Specialty File: Saleen S281 Supercharged Mustang
Have 400 horses, will travel.
BY BARRY WINFIELD
PHOTOGRAPHY BY DAVID DEWHURST
Part of what makes Ford's new Mustang GT a winner is its price. At $25,570 and with 300 horsepower under the hood, it's hard to find anything comparable. Certainly, Saleen's new supercharged S281 version of the Mustang—at $48,624 in its cheapest form—is not directly comparable.
Or is it? The major performance differences between the two are demonstrated most significantly at higher speed. The time the supercharged S281 took to reach 100 mph was 2.4 seconds quicker than our last Mustang GT ["21st-Century Muscle Cars," C/D, January 2005]. By 130 mph, the difference was 7.1 seconds and growing. That's called driving away.
But the differences are less profound in the quarter-mile sprint, where the Saleen reaches the lights just 0.6 second ahead of the GT (although it's already traveling 7 mph faster). A lot counts on getting a decent launch at the drag strip, and we'll admit our testing facilities have been badly ravaged by winter storms, making grip hard to come by.
We've heard of Saleen development drivers turning 12.7 seconds at 114 mph compared with our 13.2 seconds at 110 mph, and we'll ponder that possibility until we get another example to test at a grippier venue. But the fact is that the claimed 100-hp advantage the Saleen enjoys is at least partly offset by the usual Mustang state of affairs. You know, a front-heavy weight distribution that makes launches hard to hook up. The Mustang also has a solid rear axle and a gearshift linkage that is not exactly precise. (This is a hindrance that has surfaced on production Mustangs, where the jointed linkage to the forward-mounted transmission has proved sloppier than on early press prototypes.) Add an electronic throttle that hangs onto revs long after you've lifted, and gearshifts are not made easy.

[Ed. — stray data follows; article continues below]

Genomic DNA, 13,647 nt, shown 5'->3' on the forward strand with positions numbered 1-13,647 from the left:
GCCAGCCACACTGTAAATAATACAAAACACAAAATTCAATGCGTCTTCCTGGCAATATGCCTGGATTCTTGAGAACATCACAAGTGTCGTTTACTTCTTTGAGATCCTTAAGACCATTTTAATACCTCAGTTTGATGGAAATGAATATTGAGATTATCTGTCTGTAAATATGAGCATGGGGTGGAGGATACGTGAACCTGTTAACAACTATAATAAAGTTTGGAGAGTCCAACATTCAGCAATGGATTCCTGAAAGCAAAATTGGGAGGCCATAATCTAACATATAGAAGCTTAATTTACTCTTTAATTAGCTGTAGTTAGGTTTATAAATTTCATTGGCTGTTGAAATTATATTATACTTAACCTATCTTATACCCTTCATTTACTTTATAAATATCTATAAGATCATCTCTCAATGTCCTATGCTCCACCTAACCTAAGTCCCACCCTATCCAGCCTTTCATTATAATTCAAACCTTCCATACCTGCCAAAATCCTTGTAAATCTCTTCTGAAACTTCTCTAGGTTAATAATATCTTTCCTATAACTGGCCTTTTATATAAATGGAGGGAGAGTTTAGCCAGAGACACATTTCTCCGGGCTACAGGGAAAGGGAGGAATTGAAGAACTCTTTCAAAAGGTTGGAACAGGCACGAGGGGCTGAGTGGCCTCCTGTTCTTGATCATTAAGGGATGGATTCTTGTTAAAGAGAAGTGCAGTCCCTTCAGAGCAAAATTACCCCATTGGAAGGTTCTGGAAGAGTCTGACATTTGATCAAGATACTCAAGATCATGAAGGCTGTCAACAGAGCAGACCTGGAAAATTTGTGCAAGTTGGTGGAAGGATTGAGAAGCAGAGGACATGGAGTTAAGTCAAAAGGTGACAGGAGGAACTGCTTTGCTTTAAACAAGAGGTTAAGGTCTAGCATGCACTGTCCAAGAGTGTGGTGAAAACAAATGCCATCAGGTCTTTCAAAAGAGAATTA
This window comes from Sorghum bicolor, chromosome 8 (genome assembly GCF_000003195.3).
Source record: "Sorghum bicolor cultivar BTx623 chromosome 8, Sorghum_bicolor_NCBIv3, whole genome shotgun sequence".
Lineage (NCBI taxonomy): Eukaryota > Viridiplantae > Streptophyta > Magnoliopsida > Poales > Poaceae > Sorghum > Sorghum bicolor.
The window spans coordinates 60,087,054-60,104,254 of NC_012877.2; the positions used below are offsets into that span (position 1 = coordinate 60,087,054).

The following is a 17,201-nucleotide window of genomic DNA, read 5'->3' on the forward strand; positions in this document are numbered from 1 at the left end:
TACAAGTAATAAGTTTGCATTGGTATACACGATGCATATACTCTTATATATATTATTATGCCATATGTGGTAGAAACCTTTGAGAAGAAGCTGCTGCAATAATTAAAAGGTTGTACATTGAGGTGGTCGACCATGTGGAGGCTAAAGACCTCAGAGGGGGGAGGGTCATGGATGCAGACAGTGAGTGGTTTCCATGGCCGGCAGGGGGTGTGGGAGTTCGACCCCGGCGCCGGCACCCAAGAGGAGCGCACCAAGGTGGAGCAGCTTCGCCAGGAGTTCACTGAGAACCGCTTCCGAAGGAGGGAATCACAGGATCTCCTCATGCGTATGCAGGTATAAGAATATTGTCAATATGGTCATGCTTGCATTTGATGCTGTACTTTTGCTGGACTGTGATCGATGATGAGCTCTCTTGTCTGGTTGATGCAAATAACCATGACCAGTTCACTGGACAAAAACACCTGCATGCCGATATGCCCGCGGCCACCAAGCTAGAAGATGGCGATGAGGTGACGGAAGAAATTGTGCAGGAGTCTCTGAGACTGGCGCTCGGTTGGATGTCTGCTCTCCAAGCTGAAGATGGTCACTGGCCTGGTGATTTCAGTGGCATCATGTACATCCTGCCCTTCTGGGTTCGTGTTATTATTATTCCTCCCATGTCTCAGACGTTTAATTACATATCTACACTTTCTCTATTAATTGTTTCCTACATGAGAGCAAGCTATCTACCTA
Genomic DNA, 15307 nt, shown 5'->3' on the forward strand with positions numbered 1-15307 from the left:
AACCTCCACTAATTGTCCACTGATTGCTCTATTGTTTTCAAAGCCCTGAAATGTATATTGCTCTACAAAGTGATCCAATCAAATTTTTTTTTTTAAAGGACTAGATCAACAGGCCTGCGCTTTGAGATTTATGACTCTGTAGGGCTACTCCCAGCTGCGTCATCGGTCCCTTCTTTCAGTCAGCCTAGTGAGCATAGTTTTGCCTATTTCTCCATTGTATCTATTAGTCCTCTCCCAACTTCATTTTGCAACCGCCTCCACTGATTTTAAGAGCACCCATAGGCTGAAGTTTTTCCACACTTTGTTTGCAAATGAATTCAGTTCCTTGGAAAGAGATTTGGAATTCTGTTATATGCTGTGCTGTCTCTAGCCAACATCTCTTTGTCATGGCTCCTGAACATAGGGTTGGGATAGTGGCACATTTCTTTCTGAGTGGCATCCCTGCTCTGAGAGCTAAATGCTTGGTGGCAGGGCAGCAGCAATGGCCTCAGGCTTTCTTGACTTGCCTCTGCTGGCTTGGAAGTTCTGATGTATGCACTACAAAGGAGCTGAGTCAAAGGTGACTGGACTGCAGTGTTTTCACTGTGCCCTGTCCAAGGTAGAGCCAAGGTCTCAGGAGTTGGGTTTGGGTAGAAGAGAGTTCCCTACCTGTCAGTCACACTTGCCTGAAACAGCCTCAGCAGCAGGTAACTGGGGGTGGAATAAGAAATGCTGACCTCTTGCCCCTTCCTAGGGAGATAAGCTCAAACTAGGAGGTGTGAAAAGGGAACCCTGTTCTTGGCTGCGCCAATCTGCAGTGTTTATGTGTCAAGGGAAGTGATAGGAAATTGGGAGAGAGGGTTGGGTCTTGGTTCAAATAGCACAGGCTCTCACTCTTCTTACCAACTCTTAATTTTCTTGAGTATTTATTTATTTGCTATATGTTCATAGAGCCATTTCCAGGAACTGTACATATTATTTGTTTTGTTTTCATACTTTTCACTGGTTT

That's not to say the supercharged S281 is not a fast and enjoyable car to drive. It is. Nearly every aspect of its character has been honed for better performance. Some of it is ingenious work. The Saleen-designed Series VI screw-type supercharger, for example, integrates itself, the intercooler, and the induction plenum into a single compact unit.
That has allowed Saleen's engineers to design a plastic hood without a giant power bulge in it. The hood incorporates a redesigned grille and front fascia that evoke aspects of the Saleen S7 with its aggressive air dam and shark-gill inlets. Despite being a double-skinned (and presumably quite stiff) molding, the vented hood quivers and jumps as you drive along, its spasms suggesting you might not have closed it properly.
Saleen-specific plastic designs pretty much run the perimeter of the S281, with rocker skirts at the sides and a jutting rear fascia below a prominent spoiler. It all gives the S281 a distinct appearance—one not lost on the motoring public, if the reaction from jaded California motorists is anything to go by.